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In this blog, there will be a variety of material: thoughts on Bible books, book reviews, historical characters, aspects of Scottish church history and other things.

Friday, 22 April 2016

Romans 15:5-7 – The desired outcome

Paul mentions here the best way for Christians to live. His words indicate that there are degrees of harmony possible among believers. For example, we could imagine that the strong and the weak should form different churches, and if they did that, they would have two churches marked by internal harmony, even although they would not be in harmony with one another.
It is possible that Paul here is drawing the attention of his readers to the Trinity. He mentions a divine person at the start of verse 5, he mentions the second Person of the Trinity at the end of verse 5, and he mentions the first Person in verse 6. So it looks as if the One mentioned at the start of verse 5 is the Holy Spirit, and he is the One who encourages his people and enables them to persevere.
Paul’s words here are in the form of a benediction, which could also indicate that he has the Trinity in mind. It could be that Paul is reminding his readers, as they exist in situations of potential disagreement, to focus on the unity and harmony of the Trinity. They do everything together, and Paul calls his readers to praise the Father together. The implication is that a failure to deal correctly with one another means we cannot praise God in harmony, and he only wants harmonious praise from his people.
Paul gives us insight into intelligent worship. Usually, we worship the Father, and we worship him in a particular way, which is his connection to the Lord Jesus Christ. This is how God the Father wants us to think about him. I suppose we could say that the description of Jesus here is a brief summary of what the Father did for him. The Father gave him the name Lord when he ascended to heaven; the Father gave him the name Jesus when he came into our world by becoming a man; and the Father anointed him with the Holy Spirit in order to fulfil his messianic roles.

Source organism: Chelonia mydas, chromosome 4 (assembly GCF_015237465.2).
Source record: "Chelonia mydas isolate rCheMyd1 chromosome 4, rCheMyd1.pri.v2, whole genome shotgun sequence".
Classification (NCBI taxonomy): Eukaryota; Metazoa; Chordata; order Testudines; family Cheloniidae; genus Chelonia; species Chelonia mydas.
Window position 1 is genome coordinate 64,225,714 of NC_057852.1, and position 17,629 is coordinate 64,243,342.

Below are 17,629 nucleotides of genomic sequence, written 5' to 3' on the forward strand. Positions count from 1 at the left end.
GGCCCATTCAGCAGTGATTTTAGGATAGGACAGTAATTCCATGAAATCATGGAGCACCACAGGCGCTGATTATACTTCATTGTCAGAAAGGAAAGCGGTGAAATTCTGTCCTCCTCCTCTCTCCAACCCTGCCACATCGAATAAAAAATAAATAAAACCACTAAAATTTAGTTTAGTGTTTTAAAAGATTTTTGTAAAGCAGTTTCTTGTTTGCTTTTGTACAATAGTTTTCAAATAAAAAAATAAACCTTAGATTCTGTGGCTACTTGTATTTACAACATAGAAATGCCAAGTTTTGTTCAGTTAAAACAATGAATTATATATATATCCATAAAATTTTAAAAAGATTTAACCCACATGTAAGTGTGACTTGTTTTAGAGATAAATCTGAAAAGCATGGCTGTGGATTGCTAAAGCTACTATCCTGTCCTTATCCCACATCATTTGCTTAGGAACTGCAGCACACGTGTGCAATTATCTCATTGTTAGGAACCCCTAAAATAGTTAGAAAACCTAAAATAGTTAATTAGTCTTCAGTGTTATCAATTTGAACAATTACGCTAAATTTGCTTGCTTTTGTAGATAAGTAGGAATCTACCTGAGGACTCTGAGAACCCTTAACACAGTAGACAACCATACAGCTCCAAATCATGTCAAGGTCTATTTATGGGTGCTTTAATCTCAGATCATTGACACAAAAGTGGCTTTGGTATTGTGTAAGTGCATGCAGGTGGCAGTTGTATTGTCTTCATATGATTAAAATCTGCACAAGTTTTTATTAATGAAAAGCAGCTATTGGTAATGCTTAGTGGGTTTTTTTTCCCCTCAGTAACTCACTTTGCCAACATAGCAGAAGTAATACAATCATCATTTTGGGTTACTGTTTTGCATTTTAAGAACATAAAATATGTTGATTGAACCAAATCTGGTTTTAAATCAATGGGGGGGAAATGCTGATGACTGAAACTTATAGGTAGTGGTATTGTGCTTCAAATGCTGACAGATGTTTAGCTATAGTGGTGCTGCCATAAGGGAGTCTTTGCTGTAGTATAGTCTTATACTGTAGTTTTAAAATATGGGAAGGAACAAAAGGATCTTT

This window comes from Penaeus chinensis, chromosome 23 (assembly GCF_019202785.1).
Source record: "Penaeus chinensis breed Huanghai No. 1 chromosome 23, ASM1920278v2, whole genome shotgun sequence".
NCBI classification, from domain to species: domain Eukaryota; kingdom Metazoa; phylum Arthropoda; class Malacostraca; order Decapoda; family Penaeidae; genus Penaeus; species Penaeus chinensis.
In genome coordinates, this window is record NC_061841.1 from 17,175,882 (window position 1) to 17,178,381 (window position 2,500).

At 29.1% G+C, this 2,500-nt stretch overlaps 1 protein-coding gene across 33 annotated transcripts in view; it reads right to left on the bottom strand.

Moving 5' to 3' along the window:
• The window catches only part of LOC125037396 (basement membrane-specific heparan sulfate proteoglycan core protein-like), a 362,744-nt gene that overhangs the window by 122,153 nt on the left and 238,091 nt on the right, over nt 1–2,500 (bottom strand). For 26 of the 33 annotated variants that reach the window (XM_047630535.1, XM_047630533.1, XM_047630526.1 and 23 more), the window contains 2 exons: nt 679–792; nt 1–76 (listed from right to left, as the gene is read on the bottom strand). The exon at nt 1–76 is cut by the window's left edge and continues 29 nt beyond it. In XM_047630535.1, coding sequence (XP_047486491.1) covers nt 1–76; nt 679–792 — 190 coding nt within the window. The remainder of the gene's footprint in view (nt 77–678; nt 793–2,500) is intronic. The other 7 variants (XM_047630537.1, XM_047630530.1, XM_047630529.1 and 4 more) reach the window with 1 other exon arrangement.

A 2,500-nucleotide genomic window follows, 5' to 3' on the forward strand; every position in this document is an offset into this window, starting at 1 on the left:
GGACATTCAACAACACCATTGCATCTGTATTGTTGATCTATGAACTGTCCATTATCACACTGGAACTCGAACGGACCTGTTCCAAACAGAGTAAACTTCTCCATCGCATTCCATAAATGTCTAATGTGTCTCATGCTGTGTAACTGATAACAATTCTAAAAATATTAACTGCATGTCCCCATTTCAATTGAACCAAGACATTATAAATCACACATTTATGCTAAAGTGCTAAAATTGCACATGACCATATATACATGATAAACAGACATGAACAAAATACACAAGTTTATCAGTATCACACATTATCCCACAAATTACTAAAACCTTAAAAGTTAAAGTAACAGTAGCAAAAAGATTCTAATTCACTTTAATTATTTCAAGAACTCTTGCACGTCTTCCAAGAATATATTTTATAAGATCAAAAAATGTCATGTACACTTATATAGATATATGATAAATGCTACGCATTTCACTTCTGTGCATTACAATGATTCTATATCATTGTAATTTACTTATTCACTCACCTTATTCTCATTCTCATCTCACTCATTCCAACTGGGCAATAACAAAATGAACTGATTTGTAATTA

Worship of the Father is also a reminder of the doctrine of adoption, that both weak and strong believers belong to his family. Quite often in an earthly family, the children are at different stages of growth, and the younger ones who are weak may act foolishly. But if one of the mature children suggested to their father that they should remove the younger ones from the family he would be appalled. It does not please the Heavenly Father when the price of our worship is to exclude unnecessarily some of his children.

So in verse 7, Paul tells his readers, whether strong or weak, to welcome one another in the same manner as Jesus has welcomed us. He welcomed us with our defects, our misunderstandings, our little grasp of his truth. He welcomed us with the intention of changing us into his likeness in a gentle way. How good it would be if every church practised what Paul describes here, because they would be living for the glory of God and not for their own opinions!

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